In 16 years of working in politics the only time I was conflicted about winning was my 2008 work against John McCain. It is not that John McCain was moderate, he absolutely was not. It is not that McCain appealed to me personally, he certainly did not. It is that McCain, for all of his faults and imperfections, represented something good about us. He was decent. He was honest. He was real.
There is certainly lots to hate about McCain, much of which lead me to oppose him in 2008. John McCain elevated the idiocy of Sarah Palin when he nominated her for Vice-President in 2008, which lead us down our road to Donald Trump. John McCain supported the Iraq War that did so much to harm our nation. John McCain did not push as hard as possible to stop the Trump Presidency. McCain voted for some of the most awful voices on our Supreme Court. McCain voted for every major Republican tax cut bill in our time. McCain voted against recognizing MLK Day as a federal holiday, opposed Obamacare, supported the NRA, and supported de-regulation of banks, and impeaching Bill Clinton. If I judged John McCain entirely on his Congressional voting record, I might compare the man to Newt Gingrich, or worse. This is even ignoring his near ruin in the “Keating Five” scandal. There is plenty for a Democrat to object to in the life of John McCain.
There is the other side of McCain though, a more symbolic existence in American life, in which he represented something better though. The man that wanted to select his friend, Senator Joe Lieberman, to be his running mate in 2008, that publicly praised the work of Hillary Clinton in the Senate, that mentored Senator Klobuchar, that publicly praised his friend, Vice-President Biden, and that publicly embraced the description as a political “maverick” in a day of political polarization. Indeed, if I get beyond the pure political sorting of John McCain’s day, I see a man who wanted a better, more unified union. I see the man who defended the integrity of his 2008 opponent, President Obama, both in his answer to a questioner seeking to slander Senator Obama as a “Muslim” and terrorist, and in his incredibly gracious concession speech on the historic election night in 2008, where McCain fell at the feet of the altar of history, and allowed America to graciously take a step towards being a more just and decent nation. Sometimes, John McCain exceeded his own political imperfections and made us better.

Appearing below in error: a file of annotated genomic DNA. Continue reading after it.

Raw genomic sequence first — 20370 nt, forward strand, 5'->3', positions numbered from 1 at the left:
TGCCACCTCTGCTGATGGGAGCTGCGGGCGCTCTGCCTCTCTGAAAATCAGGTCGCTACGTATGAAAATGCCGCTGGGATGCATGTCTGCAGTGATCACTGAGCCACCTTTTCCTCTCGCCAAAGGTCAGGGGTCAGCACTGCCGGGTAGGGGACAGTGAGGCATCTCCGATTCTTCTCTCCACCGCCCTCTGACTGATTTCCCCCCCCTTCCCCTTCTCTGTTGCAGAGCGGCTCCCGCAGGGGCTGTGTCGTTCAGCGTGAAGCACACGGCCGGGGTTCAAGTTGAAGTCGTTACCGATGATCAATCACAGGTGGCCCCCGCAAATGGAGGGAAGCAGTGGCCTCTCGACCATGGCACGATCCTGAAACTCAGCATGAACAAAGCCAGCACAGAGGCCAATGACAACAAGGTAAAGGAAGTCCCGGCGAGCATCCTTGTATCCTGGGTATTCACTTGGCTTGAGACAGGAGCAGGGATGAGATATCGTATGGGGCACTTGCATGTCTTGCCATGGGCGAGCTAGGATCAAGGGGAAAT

John McCain defied our political definitions, and in many ways moved us forward. He is both the man who made Sarah Palin his running mate, but also who refused to take part in calling President Obama a terrorist. He’s the man who fought against human trafficking, but also defended an unjustifiable war in Iraq. He criticized Donald Trump and his worst rhetoric dividing us, but also voted for Neil Gorsuch and tax cuts for the rich. McCain cast the decisive vote saving Obamacare, but also voted to convict Bill Clinton in his impeachment trial. John McCain was complicated. So is the America he represented and defended. He was in many ways, us.
In closing, let me quote Senator McCain in the Fall of 2017, speaking at the U.S. Naval Academy:
We have to remind our sons and daughters that we became the most powerful nation on Earth by tearing down walls, not by building them.
John McCain is probably the most decent and honorable man I ever worked against. May he have fair winds, and following seas on his journey home. I think it is quite telling that he requested the two Presidents that defeated him, Barack Obama and George W. Bush, eulogize him. He more than earned that honor.